Fame and Fortune

Whee, my little old home town has hit the news … and for a good reason. I really, really like this idea and I hope that the powers that be in the town go for it.

Speaking of said thriving metropolis, here’s a bit of trivia for you. Have any of you ever seen this movie? The one that Russell Crowe made on this side of the Atlantic before he hit the really big time, that is. Well, a lot of the filming took place in and around my old stomping ground. Big stuff for a little town on the prairies, you know. Big, big stuff indeed.


8 thoughts on “Fame and Fortune

  1. Ah! Manitoba… you gotta love a place that sees winter for seven months of the year and has Mosquitoes the size of elephants… what… what do you mean they're smaller than that? Ha! I've seen them… Oh, and did you know:Elephants are grey and aspirin is white so you don't get the two mixed up? True.

  2. No, I didn't know that, Alexandra. I feel so enlightened now! πŸ™‚ As for the mossies, yup, we grows 'em big here. But the Winnipeg version seem to be especially huge. I spent the first nearly 30 years of my life in southwestern Manitoba and don't recall mosquitoes being half as bad in that part of the province. Still got seven months of winter over that way, though!

  3. ahhhh, but I bet neither of your ladies have seen the skeeters from Oromocto, New Brunswick. mmmmmI think they may give your Manitoba skeets a run for your money! *giggle*

  4. “Many of the buildings have been standing for a century or more” – bloody hell, we have outside toilets older than that!Thus spake the olde European.

  5. I'll take your word for it, Lena. Mosquito comparing in person really isn't my thing, for all of the obvious reasons! πŸ˜‰

  6. I'd recommend it, if you can get your hands on it, Desiree. I won't say that it's the best movie ever made, but it is a good story and I liked it for far more than the local interest. Lots of good characters and character development. It just ended a bit weakly for my liking, but still rated a few sniffles in the final moments. Oh, oh, oh, and you get to see LOTS of Russell Crowe … if you get my drift. πŸ˜‰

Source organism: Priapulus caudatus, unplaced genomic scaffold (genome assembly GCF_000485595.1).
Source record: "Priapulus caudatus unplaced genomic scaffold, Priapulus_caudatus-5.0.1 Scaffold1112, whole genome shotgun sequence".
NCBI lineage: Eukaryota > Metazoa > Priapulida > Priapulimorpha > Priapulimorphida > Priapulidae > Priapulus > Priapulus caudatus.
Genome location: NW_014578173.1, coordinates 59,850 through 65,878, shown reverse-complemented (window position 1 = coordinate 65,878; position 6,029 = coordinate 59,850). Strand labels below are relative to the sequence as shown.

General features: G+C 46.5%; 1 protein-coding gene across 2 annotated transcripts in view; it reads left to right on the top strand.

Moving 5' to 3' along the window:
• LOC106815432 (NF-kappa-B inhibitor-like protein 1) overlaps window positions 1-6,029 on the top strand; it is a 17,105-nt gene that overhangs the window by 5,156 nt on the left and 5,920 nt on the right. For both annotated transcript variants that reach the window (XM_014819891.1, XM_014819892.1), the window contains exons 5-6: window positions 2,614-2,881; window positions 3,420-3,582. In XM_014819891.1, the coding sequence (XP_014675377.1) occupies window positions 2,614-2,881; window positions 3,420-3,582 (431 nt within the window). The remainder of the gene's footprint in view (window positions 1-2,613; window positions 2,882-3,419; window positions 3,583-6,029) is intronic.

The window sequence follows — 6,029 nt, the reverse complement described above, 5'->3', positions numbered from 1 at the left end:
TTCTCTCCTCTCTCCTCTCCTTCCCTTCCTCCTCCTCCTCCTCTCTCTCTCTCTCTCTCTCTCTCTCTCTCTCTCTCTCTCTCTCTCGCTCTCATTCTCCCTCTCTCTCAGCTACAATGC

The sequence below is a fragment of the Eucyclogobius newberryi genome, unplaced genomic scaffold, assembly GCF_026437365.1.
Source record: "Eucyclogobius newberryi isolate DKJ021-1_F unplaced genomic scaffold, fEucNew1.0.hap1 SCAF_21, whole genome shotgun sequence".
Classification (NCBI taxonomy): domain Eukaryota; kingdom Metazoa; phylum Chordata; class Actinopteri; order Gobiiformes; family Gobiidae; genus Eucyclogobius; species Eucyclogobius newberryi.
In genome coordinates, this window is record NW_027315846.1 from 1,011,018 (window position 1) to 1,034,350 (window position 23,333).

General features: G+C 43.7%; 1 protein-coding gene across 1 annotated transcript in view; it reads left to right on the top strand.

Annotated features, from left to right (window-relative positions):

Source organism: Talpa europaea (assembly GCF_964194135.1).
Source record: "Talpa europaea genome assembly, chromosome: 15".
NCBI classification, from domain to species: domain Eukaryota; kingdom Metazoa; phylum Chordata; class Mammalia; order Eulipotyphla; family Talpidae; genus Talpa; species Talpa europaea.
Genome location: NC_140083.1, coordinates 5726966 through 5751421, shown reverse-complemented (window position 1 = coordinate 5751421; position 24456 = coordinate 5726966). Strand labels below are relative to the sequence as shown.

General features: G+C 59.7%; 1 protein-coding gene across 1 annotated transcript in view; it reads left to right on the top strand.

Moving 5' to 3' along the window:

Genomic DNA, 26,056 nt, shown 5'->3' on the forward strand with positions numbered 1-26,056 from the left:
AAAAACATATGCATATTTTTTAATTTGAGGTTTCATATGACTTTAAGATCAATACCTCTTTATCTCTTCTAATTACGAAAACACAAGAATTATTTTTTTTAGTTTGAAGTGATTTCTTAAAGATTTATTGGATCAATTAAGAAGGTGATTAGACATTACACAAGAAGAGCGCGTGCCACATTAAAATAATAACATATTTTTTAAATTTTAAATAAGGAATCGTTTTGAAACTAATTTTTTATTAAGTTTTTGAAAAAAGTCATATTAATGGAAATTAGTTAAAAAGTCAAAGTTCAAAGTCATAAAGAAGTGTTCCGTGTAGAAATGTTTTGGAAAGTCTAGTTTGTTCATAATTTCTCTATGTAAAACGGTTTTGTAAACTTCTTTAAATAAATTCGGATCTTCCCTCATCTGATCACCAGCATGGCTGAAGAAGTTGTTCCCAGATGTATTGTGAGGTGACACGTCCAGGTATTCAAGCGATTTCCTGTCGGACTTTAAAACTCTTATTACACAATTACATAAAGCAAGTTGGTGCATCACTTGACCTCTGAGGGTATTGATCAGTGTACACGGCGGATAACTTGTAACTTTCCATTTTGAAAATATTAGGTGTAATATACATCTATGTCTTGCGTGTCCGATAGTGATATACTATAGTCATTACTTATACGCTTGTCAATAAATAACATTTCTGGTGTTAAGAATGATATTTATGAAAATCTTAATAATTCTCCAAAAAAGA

7. I was expecting a comment like that from someone over your way, YS.Something a hundred years old is definitely a baby in Europe, but it's ancient here. My home town was incorporated as a town in 1882 and was one of the first in what was then pretty much just wilderness in that part of the province. My great-grandparents were settlers to the area in the late 1880s and broke the sod, literally, on what became the family farm where I grew up. So, with that as my reference point, I really can't get my head around the age of buildings in Europe. I mean, just considering the historical events that have taken place in and around them is utterly mind-boggling. For instance, the church in Richard's village of birth was built in 1400 or so, and it's foundation is partially that of an ancient church from 800 or thereabouts. Then there's nearby Colchester with its castle built on the foundation of a Roman temple, the Siege House sporting “battle wounds” from the Civil War, and on it goes. Jeez!

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